Enantioselective Chiral Nanoparticles

Tuesday, November 9, 2010: 12:30 PM
150 D/E Room (Salt Palace Convention Center)
A.J. Gellman, Chemical Engineering, Carnegie Mellon University, Pittsburgh, PA, Nisha Shukla, Institute for Complex Engineered Systems, Carnegie Mellon Univeristy, Pittsburgh, PA and Melissa Bartel, Chemical Engineering, Carnegie Mellon Univeristy, Pittsburgh, PA

The surfaces of chemically synthesized Au nanoparticles have been modified with D- or L-cysteine to render them chiral and enantioselective for adsorption of chiral molecules. Their enantioselective interaction with chiral compounds has been probed by optical rotation measurements when exposed to racemic propylene oxide. The ability of optical rotation to detect enantiospecific adsorption arises from the fact that the specific rotation of polarized light by R- and S-propylene oxide is enhanced by interaction Au nanoparticles. The enhancement of the specific optical rotation of polarized light by R- and S-propylene oxide is sensitive to excitation wavelength. Longer the excitation wavelength, smaller is the specific rotation of polarized light. This effect is related to previous observations of enhanced circular dichroism by Au nanoparticles modified by chiral adsorbates. More importantly, chiral Au nanoparticles modified with either D- or L-cysteine enantioselectively adsorb one enantiomer of propylene oxide from a solution of racemic propylene oxide, thus leaving an enantiomeric excess in the solution phase. Au nanoparticles modified with L-cysteine (D-cysteine) selectively adsorb the R-propylene oxide (S-propylene oxide). A simple model has been developed that allows extraction of the enantiospecific equilibrium constants for R- and S-propylene oxide adsorption on the chiral Au nanoparticles.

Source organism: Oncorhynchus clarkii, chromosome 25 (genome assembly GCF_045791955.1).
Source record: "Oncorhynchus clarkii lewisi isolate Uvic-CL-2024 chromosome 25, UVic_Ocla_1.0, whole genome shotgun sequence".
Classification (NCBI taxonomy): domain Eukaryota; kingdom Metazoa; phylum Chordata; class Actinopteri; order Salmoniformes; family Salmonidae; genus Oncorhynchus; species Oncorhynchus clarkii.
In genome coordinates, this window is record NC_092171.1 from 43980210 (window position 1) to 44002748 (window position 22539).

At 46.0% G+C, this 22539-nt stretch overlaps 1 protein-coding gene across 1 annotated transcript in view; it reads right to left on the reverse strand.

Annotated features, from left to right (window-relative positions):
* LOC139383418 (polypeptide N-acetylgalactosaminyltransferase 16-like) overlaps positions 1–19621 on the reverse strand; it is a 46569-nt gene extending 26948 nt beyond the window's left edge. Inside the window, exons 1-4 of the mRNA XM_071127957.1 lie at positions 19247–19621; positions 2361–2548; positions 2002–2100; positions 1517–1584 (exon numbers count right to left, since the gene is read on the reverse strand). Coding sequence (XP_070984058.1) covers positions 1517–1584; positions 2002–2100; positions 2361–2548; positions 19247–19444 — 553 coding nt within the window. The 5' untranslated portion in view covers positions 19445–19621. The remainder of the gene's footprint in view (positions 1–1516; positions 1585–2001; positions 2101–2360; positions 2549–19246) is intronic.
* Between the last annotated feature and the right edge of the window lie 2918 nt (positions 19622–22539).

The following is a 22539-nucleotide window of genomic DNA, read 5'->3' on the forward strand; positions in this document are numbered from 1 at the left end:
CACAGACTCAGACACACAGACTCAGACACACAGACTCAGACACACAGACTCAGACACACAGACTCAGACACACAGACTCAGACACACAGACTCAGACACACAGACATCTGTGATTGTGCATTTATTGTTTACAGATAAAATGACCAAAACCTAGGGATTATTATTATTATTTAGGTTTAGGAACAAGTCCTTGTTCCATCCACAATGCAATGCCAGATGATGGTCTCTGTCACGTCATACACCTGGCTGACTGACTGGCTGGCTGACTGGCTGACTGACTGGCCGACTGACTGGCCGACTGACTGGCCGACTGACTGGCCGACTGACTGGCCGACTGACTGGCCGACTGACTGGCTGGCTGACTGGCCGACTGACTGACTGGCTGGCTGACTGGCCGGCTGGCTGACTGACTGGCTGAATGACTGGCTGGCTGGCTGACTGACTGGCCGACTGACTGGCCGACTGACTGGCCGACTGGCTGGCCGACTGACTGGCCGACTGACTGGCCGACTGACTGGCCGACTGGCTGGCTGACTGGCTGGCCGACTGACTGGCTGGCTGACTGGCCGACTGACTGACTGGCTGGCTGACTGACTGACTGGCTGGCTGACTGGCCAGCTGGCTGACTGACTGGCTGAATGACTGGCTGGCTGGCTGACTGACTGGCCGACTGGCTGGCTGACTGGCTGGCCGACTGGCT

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See more of this Session: Nanoscale Materials as Catalysts II
See more of this Group/Topical: Catalysis and Reaction Engineering Division